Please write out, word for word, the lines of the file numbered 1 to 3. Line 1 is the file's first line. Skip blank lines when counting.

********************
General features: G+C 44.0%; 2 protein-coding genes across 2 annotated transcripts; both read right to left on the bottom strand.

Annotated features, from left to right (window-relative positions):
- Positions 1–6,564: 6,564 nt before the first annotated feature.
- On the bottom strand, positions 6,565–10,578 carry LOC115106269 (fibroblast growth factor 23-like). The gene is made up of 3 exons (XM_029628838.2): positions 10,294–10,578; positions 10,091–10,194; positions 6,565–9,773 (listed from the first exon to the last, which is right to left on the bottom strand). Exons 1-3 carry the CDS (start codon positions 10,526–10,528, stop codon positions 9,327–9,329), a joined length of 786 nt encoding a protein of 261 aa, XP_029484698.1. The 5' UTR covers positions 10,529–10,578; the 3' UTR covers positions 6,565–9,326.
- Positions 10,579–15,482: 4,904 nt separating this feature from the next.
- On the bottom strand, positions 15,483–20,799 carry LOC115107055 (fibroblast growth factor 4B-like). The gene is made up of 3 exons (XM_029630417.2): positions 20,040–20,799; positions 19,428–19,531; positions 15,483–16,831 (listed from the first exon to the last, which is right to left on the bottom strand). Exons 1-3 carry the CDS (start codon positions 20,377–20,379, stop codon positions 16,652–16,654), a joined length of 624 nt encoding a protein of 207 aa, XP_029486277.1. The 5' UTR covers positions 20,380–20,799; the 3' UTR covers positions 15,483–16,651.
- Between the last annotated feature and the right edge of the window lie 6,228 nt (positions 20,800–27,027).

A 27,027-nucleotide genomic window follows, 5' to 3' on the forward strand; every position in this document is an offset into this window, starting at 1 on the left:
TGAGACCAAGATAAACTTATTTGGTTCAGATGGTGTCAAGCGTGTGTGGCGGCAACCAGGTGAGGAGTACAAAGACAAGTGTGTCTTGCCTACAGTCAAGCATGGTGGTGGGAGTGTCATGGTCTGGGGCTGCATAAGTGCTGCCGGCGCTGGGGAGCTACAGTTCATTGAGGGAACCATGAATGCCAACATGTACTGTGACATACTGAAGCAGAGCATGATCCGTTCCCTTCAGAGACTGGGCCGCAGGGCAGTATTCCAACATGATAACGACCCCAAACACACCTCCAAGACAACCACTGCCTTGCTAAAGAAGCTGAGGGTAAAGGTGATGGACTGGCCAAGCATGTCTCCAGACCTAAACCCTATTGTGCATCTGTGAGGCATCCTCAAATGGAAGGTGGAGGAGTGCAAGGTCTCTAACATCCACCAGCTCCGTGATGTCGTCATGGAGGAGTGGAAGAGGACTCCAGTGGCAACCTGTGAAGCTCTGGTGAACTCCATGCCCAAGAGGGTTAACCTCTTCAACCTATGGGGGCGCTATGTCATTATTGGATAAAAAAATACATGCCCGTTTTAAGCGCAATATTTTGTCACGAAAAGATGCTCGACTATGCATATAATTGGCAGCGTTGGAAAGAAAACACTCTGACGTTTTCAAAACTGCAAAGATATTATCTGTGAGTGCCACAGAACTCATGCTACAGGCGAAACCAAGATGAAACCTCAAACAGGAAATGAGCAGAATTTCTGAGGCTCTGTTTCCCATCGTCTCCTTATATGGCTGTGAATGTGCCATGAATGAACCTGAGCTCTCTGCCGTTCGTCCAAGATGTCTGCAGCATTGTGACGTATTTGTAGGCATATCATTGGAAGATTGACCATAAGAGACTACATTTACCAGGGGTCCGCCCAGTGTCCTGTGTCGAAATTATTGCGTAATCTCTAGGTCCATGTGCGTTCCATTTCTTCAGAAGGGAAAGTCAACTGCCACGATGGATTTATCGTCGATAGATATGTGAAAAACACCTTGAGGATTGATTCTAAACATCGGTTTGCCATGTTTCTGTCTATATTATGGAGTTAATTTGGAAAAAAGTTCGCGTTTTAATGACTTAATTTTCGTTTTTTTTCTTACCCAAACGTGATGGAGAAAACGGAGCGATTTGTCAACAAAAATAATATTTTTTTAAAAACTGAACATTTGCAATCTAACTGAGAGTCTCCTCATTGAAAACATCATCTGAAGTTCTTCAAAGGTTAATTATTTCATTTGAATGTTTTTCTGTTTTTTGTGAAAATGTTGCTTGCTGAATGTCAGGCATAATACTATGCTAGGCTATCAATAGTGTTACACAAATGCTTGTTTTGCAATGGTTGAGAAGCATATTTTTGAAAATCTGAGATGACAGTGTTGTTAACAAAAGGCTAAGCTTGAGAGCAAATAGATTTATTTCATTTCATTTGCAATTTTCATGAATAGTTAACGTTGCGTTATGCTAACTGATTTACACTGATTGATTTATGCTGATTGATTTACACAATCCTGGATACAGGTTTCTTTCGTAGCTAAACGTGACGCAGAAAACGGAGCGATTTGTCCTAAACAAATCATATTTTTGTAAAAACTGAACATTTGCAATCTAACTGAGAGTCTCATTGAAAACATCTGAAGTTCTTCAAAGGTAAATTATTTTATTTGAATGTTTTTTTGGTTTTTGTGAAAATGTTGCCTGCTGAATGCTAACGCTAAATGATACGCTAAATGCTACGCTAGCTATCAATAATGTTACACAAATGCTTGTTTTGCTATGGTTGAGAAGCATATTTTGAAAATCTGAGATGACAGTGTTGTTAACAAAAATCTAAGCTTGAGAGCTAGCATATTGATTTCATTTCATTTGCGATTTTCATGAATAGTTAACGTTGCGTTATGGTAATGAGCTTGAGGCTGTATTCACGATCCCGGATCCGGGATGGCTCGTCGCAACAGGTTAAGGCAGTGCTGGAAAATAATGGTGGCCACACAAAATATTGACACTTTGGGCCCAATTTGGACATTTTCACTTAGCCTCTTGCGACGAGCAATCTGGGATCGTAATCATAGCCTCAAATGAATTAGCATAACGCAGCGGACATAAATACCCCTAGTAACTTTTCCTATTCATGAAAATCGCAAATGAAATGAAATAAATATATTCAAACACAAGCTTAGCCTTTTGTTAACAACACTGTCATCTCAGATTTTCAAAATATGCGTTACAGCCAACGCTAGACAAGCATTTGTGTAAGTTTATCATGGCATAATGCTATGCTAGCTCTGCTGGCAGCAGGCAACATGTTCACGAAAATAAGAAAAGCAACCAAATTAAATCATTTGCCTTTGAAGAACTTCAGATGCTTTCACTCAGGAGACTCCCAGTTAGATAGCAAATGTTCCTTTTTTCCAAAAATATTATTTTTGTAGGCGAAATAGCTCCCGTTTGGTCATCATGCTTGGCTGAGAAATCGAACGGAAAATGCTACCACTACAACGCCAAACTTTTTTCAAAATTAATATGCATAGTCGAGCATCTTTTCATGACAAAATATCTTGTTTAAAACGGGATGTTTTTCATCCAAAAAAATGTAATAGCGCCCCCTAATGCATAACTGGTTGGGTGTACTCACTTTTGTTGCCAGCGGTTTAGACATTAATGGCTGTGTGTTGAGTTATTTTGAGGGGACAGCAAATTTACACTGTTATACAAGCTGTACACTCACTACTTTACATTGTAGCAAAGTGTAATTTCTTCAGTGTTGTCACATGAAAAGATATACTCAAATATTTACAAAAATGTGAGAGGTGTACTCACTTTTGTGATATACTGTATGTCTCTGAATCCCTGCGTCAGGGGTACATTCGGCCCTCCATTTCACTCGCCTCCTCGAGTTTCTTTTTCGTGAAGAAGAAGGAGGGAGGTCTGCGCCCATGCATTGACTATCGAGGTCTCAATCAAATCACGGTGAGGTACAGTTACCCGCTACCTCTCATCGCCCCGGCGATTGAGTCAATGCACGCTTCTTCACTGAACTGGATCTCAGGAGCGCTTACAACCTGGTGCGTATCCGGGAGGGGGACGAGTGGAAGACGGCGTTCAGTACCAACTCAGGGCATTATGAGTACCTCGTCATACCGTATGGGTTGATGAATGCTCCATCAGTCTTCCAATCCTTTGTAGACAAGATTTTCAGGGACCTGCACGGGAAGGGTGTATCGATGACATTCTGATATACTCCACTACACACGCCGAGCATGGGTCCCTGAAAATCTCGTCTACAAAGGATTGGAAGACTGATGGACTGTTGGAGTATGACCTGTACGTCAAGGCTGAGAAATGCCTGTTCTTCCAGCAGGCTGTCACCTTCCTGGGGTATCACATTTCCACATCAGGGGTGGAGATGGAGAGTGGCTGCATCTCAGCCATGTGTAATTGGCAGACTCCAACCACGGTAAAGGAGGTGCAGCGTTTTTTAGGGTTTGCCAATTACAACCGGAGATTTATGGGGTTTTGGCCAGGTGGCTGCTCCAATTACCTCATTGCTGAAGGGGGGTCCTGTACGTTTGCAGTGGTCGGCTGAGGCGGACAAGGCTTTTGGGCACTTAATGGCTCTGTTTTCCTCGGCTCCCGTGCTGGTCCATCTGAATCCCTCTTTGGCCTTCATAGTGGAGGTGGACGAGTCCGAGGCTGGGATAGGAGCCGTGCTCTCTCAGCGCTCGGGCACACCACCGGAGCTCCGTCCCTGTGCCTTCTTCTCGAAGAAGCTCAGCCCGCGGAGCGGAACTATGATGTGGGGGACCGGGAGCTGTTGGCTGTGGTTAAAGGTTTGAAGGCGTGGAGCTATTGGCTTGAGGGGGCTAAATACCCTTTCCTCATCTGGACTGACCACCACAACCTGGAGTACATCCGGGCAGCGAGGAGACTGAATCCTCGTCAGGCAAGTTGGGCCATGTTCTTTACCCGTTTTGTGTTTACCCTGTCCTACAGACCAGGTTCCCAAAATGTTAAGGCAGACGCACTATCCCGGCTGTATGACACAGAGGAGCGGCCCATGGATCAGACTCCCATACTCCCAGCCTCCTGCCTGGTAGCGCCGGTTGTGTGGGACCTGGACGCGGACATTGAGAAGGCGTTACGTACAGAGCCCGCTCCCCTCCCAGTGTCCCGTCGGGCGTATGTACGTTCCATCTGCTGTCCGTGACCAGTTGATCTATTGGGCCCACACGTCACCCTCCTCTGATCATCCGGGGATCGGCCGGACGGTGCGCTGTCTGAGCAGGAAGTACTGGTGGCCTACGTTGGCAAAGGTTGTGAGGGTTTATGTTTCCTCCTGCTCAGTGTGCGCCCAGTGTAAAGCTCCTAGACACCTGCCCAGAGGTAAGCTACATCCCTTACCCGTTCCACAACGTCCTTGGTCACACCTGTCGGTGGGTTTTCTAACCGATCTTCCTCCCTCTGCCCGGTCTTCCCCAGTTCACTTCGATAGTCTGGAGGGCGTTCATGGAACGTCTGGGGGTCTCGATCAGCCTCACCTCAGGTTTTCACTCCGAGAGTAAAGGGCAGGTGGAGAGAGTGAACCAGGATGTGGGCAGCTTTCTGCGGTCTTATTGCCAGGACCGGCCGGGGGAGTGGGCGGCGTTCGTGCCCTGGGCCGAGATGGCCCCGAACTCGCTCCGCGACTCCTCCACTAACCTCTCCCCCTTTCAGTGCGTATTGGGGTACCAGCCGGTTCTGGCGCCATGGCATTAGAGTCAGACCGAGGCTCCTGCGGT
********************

General features: G+C 44.0%; 2 protein-coding genes across 2 annotated transcripts; both read right to left on the bottom strand.

Annotated features, from left to right (window-relative positions):
- Positions 1–6,564: 6,564 nt before the first annotated feature.